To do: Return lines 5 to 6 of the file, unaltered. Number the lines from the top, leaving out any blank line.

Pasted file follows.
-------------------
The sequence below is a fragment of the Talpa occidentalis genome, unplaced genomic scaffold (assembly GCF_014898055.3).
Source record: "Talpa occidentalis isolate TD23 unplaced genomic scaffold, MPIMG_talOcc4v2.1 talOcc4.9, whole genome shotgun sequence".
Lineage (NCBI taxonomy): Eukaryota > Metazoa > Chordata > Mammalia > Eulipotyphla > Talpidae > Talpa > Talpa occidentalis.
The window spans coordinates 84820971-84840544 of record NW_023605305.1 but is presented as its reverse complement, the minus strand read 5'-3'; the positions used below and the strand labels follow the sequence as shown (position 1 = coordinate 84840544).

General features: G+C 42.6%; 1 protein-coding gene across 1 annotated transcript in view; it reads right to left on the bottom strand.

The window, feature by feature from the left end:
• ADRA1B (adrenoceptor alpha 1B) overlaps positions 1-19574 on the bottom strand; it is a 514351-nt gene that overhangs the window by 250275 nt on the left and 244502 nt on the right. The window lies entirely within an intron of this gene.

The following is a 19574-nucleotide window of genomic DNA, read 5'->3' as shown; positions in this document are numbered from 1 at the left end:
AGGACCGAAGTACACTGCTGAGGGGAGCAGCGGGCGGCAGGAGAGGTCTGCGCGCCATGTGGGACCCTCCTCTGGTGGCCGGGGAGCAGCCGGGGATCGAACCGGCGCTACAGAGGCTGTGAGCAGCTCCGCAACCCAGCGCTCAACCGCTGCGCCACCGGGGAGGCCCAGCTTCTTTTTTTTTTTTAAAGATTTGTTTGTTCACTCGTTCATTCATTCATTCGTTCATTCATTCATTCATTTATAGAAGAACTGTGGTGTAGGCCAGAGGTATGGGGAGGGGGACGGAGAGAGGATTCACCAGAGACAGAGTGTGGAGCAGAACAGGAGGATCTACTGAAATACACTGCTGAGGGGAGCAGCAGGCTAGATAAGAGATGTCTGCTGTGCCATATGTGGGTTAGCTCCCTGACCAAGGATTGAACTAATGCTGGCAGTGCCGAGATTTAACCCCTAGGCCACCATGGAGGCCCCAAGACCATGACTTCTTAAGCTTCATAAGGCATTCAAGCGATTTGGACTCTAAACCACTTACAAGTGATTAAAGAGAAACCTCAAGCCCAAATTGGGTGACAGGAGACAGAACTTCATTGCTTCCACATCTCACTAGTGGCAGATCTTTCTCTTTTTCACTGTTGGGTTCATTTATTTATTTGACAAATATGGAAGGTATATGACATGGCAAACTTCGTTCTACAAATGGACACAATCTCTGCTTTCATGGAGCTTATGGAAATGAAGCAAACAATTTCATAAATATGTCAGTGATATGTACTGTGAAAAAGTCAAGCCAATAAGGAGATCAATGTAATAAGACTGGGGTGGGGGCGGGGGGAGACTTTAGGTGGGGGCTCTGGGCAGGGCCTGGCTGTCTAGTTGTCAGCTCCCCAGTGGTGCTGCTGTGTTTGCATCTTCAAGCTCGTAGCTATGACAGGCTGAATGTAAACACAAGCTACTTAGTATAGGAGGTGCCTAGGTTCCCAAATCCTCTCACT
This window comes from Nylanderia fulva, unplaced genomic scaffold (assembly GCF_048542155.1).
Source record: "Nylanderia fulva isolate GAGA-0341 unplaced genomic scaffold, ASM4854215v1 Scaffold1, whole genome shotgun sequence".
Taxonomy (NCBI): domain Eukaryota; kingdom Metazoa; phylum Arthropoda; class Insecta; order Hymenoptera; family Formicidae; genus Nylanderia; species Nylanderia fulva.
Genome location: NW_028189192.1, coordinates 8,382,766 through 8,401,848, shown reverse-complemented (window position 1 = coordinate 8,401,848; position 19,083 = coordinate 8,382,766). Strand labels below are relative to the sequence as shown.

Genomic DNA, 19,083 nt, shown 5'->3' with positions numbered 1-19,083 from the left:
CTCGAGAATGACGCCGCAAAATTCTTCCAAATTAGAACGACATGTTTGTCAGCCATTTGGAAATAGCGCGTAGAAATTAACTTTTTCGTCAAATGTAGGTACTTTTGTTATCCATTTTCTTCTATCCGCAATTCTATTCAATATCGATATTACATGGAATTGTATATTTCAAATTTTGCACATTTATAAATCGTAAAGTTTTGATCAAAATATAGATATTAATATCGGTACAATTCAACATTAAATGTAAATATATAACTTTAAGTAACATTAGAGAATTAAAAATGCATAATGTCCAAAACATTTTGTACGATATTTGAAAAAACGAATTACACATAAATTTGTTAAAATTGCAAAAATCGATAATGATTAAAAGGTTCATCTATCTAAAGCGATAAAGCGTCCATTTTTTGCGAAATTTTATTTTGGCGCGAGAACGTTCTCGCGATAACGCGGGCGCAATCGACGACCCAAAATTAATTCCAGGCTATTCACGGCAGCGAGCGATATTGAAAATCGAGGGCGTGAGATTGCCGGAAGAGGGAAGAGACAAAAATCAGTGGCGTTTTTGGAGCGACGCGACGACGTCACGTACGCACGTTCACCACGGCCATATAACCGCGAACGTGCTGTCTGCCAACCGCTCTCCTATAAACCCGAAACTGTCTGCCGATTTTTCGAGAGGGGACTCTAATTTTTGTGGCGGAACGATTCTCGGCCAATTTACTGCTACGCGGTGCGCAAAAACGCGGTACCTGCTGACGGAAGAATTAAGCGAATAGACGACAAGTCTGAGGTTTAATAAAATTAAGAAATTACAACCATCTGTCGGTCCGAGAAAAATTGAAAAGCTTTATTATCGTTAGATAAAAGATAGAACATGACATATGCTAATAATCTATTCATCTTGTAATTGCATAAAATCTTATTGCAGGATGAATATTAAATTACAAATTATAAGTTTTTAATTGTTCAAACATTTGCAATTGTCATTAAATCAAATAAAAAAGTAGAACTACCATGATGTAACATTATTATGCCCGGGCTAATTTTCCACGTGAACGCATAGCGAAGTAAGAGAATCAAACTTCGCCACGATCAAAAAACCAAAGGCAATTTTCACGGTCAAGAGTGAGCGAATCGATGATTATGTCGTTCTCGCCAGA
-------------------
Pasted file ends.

General features: G+C 42.6%; 1 protein-coding gene across 1 annotated transcript in view; it reads right to left on the bottom strand.

The window, feature by feature from the left end: